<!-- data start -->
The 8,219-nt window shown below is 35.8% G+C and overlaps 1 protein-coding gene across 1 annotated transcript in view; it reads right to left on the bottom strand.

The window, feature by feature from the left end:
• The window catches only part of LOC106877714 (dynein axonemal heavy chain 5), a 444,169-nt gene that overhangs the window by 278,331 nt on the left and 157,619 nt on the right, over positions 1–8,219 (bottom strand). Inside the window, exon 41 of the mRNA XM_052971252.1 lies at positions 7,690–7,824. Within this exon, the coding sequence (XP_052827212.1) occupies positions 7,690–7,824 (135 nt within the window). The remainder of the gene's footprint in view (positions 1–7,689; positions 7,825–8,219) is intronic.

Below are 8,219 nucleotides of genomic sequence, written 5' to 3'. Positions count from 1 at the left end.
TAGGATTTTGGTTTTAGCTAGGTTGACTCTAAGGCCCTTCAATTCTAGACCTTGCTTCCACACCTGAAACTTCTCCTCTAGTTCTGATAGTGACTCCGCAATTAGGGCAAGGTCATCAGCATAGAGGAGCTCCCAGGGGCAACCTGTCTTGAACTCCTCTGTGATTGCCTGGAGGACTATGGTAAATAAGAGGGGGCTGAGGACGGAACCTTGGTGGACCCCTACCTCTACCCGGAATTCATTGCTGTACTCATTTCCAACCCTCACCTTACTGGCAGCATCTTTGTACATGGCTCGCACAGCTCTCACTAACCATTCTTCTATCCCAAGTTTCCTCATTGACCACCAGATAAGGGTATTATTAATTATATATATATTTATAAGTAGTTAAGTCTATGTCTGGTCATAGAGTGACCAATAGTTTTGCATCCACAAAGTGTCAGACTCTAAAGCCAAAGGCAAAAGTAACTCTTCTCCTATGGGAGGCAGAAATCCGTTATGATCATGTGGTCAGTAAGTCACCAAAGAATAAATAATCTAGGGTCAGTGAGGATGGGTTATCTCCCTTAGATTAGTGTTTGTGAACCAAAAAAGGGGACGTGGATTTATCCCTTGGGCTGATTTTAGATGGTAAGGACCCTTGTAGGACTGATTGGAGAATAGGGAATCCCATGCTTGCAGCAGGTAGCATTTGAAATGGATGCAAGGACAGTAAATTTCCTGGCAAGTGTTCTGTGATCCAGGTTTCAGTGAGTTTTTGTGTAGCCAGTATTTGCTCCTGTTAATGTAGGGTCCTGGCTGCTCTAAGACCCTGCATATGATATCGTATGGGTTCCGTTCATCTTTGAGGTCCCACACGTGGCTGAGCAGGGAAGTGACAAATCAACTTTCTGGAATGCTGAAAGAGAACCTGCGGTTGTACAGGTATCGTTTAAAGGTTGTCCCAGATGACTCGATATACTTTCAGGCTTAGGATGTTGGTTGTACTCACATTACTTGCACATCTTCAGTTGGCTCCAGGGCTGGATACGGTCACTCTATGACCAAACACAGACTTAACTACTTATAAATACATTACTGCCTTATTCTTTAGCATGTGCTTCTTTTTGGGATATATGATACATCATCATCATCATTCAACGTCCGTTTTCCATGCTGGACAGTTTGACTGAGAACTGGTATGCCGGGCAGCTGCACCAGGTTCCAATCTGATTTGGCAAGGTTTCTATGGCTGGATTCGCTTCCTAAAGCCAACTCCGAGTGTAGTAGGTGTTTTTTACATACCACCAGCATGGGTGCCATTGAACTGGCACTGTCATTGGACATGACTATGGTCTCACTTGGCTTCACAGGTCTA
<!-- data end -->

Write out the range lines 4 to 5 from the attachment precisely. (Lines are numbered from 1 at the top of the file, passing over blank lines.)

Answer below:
Below are 8,219 nucleotides of genomic sequence, written 5' to 3'. Positions count from 1 at the left end.
TAGGATTTTGGTTTTAGCTAGGTTGACTCTAAGGCCCTTCAATTCTAGACCTTGCTTCCACACCTGAAACTTCTCCTCTAGTTCTGATAGTGACTCCGCAATTAGGGCAAGGTCATCAGCATAGAGGAGCTCCCAGGGGCAACCTGTCTTGAACTCCTCTGTGATTGCCTGGAGGACTATGGTAAATAAGAGGGGGCTGAGGACGGAACCTTGGTGGACCCCTACCTCTACCCGGAATTCATTGCTGTACTCATTTCCAACCCTCACCTTACTGGCAGCATCTTTGTACATGGCTCGCACAGCTCTCACTAACCATTCTTCTATCCCAAGTTTCCTCATTGACCACCAGATAAGGGTATTATTAATTATATATATATTTATAAGTAGTTAAGTCTATGTCTGGTCATAGAGTGACCAATAGTTTTGCATCCACAAAGTGTCAGACTCTAAAGCCAAAGGCAAAAGTAACTCTTCTCCTATGGGAGGCAGAAATCCGTTATGATCATGTGGTCAGTAAGTCACCAAAGAATAAATAATCTAGGGTCAGTGAGGATGGGTTATCTCCCTTAGATTAGTGTTTGTGAACCAAAAAAGGGGACGTGGATTTATCCCTTGGGCTGATTTTAGATGGTAAGGACCCTTGTAGGACTGATTGGAGAATAGGGAATCCCATGCTTGCAGCAGGTAGCATTTGAAATGGATGCAAGGACAGTAAATTTCCTGGCAAGTGTTCTGTGATCCAGGTTTCAGTGAGTTTTTGTGTAGCCAGTATTTGCTCCTGTTAATGTAGGGTCCTGGCTGCTCTAAGACCCTGCATATGATATCGTATGGGTTCCGTTCATCTTTGAGGTCCCACACGTGGCTGAGCAGGGAAGTGACAAATCAACTTTCTGGAATGCTGAAAGAGAACCTGCGGTTGTACAGGTATCGTTTAAAGGTTGTCCCAGATGACTCGATATACTTTCAGGCTTAGGATGTTGGTTGTACTCACATTACTTGCACATCTTCAGTTGGCTCCAGGGCTGGATACGGTCACTCTATGACCAAACACAGACTTAACTACTTATAAATACATTACTGCCTTATTCTTTAGCATGTGCTTCTTTTTGGGATATATGATACATCATCATCATCATTCAACGTCCGTTTTCCATGCTGGACAGTTTGACTGAGAACTGGTATGCCGGGCAGCTGCACCAGGTTCCAATCTGATTTGGCAAGGTTTCTATGGCTGGATTCGCTTCCTAAAGCCAACTCCGAGTGTAGTAGGTGTTTTTTACATACCACCAGCATGGGTGCCATTGAACTGGCACTGTCATTGGACATGACTATGGTCTCACTTGGCTTCACAGGTCTA